The state’s top court Monday ruled in favor of a Canton woman fighting her foreclosure, a decision that puts more pressure on lenders to clean up seizure procedures, but also complicates efforts for borrowers seeking court relief from such property take-backs.
The Massachusetts Supreme Judicial Court ruling buttresses several others it has made in recent years that require foreclosing lenders to have proper paperwork in place before seizing homes from delinquent borrowers.
In this case, the court found the lender, HSBC Bank USA, did not have the right to start a foreclosure process against homeowner Jodi B. Matt because it couldn’t prove it held the mortgage on her house.
Foreclosing lenders are required to file a complaint in court under the state’s Soldiers’ and Sailors’ Civil Relief Act. That law offers certain legal protections to those who serve in the military. A Land Court judge, Keith C. Long, had ruled HSBC may not have been the legal mortgage holder, but had “a contractual right to become [the] holder” and therefore could start the foreclosure process.
The seven-member SJC disagreed.
“We conclude that only mortgagees or those acting on behalf of mortgagees have standing to bring service member proceedings,’’ the court wrote in a decision authored by Judge Barbara A. Lenk.
Going forward, the court said, mortgage lenders must “present such evidence as may be necessary and appropriate” to prove they have a legal authority to begin the foreclosure process.
Richard D. Vetstein, a Framingham attorney and author of the Massachusetts Real Estate Law Blog, said the ruling will further complicate lenders’ efforts to seize properties, especially with loans that have been sold and resold along the way.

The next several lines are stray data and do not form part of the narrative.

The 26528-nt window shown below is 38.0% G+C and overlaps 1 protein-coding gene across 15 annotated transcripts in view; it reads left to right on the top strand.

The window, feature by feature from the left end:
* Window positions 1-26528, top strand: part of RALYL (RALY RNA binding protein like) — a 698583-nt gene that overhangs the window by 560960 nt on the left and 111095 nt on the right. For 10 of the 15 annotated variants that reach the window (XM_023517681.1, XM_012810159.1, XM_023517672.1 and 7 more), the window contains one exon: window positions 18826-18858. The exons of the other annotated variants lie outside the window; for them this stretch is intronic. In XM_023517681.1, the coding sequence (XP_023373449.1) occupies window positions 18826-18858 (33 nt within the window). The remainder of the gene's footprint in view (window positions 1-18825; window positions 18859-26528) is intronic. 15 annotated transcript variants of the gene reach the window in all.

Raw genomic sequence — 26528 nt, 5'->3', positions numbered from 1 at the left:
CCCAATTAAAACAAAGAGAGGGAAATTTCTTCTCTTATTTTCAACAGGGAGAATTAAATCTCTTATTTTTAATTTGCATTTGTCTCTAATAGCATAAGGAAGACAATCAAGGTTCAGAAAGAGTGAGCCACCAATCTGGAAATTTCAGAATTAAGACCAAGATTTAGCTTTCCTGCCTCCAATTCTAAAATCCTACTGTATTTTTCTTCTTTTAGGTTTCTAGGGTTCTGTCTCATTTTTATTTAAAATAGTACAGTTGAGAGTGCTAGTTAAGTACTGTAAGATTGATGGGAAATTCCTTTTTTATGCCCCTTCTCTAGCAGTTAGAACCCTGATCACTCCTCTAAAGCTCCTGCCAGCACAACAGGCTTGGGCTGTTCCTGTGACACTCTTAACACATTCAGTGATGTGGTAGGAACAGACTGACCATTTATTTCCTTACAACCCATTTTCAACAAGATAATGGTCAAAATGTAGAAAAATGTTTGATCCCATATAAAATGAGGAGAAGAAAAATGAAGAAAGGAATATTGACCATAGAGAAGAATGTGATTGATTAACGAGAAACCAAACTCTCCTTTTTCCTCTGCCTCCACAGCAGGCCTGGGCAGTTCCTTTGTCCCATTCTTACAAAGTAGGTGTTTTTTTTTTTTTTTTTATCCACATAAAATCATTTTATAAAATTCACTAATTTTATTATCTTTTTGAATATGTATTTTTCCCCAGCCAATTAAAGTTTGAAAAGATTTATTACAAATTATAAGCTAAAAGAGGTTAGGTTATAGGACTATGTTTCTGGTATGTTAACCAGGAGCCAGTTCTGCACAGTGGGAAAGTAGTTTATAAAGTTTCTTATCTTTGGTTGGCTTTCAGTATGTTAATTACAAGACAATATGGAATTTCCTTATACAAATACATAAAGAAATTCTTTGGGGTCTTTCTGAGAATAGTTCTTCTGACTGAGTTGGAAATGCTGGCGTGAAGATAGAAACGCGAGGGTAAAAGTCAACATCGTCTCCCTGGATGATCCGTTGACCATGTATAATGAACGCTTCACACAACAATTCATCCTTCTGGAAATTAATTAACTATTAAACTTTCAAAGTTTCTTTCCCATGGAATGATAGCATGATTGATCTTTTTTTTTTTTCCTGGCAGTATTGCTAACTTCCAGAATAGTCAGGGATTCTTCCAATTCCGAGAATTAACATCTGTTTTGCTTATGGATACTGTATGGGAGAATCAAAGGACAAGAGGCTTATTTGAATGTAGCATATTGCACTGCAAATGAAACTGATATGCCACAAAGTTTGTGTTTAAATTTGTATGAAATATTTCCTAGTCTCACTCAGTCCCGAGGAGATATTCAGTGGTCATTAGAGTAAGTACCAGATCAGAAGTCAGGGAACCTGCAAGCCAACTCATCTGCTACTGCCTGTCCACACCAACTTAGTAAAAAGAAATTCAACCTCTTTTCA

“It could become very problematic in terms of figuring out who really does hold the indebtedness here,’’ he said.
Nadine Cohen, managing attorney for the consumer rights unit of the nonprofit Greater Boston Legal Services, called the ruling a “victory for homeowners,” and one of many reasons state lawmakers should revamp the entire foreclosure process.
“So many of the recent cases are chipping away at longstanding foreclosure practices that do not always comply with the law,” she said. “At some point, we need an overhaul of the entire foreclosure practice in Massachusetts — so that real due process is afforded borrowers who are about to lose their homes in foreclosure.”
But the decision also creates headaches for parties on both sides — people trying to stay in their homes and the lenders seeking to get them out.
Lenk emphasized the lower court judge should never have considered Matt’s petition because she did not serve in the military. Although the court decided to answer the question anyway — whether HSBC had legal standing in the case — the decision bars many other borrowers from using the same tactic to stave off foreclosure, said Edward Bloom, an attorney with Sherin & Lodgen and a member of the Real Estate Bar Association for Massachusetts.
“It makes it clear that any borrower or mortgagor who wants to challenge a foreclosure or raise any of the multiple defenses that have been raised in court, that [Land Court] is not the forum to do it,” said Bloom.
Glenn Russell Jr., Matt’s attorney, said that even if the court prohibits a homeowner who is not in the military from appearing in Land Court, a borrower could still submit legal documents to the court questioning a lender’s legal status. Matt is also disputing her foreclosure in US District Court, where her case is still pending.
Russell said he was thrilled by Monday’s SJC ruling — many people had told him that his Land Court action would prove futile, he said.
“People thought I was crazy,’’ Russell said. “These things are viewed as perfunctory rubber-stamp procedures.”